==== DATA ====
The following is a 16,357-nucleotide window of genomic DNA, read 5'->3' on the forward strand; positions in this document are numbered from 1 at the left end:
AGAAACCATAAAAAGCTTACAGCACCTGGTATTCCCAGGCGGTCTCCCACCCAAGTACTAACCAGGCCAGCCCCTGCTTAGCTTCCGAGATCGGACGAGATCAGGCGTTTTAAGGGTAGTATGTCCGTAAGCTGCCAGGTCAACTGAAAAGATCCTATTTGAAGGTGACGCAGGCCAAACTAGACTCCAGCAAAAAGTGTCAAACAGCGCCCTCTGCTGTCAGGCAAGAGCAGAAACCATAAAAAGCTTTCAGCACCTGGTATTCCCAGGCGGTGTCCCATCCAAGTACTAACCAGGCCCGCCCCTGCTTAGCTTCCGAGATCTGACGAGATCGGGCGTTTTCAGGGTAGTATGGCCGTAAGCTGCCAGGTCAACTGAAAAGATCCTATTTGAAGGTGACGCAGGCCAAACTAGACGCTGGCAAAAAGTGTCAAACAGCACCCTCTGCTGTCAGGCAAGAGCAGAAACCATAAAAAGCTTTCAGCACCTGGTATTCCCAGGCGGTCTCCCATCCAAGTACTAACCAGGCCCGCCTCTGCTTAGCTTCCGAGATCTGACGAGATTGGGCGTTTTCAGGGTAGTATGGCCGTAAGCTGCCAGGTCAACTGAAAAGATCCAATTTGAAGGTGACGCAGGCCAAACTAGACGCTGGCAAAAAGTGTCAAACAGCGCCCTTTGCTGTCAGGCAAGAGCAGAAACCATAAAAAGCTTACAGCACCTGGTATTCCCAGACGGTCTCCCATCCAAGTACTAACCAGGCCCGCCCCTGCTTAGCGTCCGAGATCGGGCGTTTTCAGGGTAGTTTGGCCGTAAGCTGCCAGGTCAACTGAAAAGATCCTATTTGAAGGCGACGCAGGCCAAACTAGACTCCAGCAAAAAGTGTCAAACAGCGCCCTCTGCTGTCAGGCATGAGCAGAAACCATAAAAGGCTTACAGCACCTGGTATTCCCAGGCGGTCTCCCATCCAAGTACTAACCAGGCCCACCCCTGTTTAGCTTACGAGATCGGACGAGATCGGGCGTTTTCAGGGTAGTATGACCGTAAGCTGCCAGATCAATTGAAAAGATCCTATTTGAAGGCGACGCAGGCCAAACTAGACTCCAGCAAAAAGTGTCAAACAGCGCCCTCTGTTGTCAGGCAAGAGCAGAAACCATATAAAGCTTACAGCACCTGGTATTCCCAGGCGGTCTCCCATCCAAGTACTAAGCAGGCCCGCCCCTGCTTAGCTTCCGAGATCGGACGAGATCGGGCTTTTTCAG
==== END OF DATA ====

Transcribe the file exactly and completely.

The following is a 16,357-nucleotide window of genomic DNA, read 5'->3' on the forward strand; positions in this document are numbered from 1 at the left end:
AGAAACCATAAAAAGCTTACAGCACCTGGTATTCCCAGGCGGTCTCCCACCCAAGTACTAACCAGGCCAGCCCCTGCTTAGCTTCCGAGATCGGACGAGATCAGGCGTTTTAAGGGTAGTATGTCCGTAAGCTGCCAGGTCAACTGAAAAGATCCTATTTGAAGGTGACGCAGGCCAAACTAGACTCCAGCAAAAAGTGTCAAACAGCGCCCTCTGCTGTCAGGCAAGAGCAGAAACCATAAAAAGCTTTCAGCACCTGGTATTCCCAGGCGGTGTCCCATCCAAGTACTAACCAGGCCCGCCCCTGCTTAGCTTCCGAGATCTGACGAGATCGGGCGTTTTCAGGGTAGTATGGCCGTAAGCTGCCAGGTCAACTGAAAAGATCCTATTTGAAGGTGACGCAGGCCAAACTAGACGCTGGCAAAAAGTGTCAAACAGCACCCTCTGCTGTCAGGCAAGAGCAGAAACCATAAAAAGCTTTCAGCACCTGGTATTCCCAGGCGGTCTCCCATCCAAGTACTAACCAGGCCCGCCTCTGCTTAGCTTCCGAGATCTGACGAGATTGGGCGTTTTCAGGGTAGTATGGCCGTAAGCTGCCAGGTCAACTGAAAAGATCCAATTTGAAGGTGACGCAGGCCAAACTAGACGCTGGCAAAAAGTGTCAAACAGCGCCCTTTGCTGTCAGGCAAGAGCAGAAACCATAAAAAGCTTACAGCACCTGGTATTCCCAGACGGTCTCCCATCCAAGTACTAACCAGGCCCGCCCCTGCTTAGCGTCCGAGATCGGGCGTTTTCAGGGTAGTTTGGCCGTAAGCTGCCAGGTCAACTGAAAAGATCCTATTTGAAGGCGACGCAGGCCAAACTAGACTCCAGCAAAAAGTGTCAAACAGCGCCCTCTGCTGTCAGGCATGAGCAGAAACCATAAAAGGCTTACAGCACCTGGTATTCCCAGGCGGTCTCCCATCCAAGTACTAACCAGGCCCACCCCTGTTTAGCTTACGAGATCGGACGAGATCGGGCGTTTTCAGGGTAGTATGACCGTAAGCTGCCAGATCAATTGAAAAGATCCTATTTGAAGGCGACGCAGGCCAAACTAGACTCCAGCAAAAAGTGTCAAACAGCGCCCTCTGTTGTCAGGCAAGAGCAGAAACCATATAAAGCTTACAGCACCTGGTATTCCCAGGCGGTCTCCCATCCAAGTACTAAGCAGGCCCGCCCCTGCTTAGCTTCCGAGATCGGACGAGATCGGGCTTTTTCAG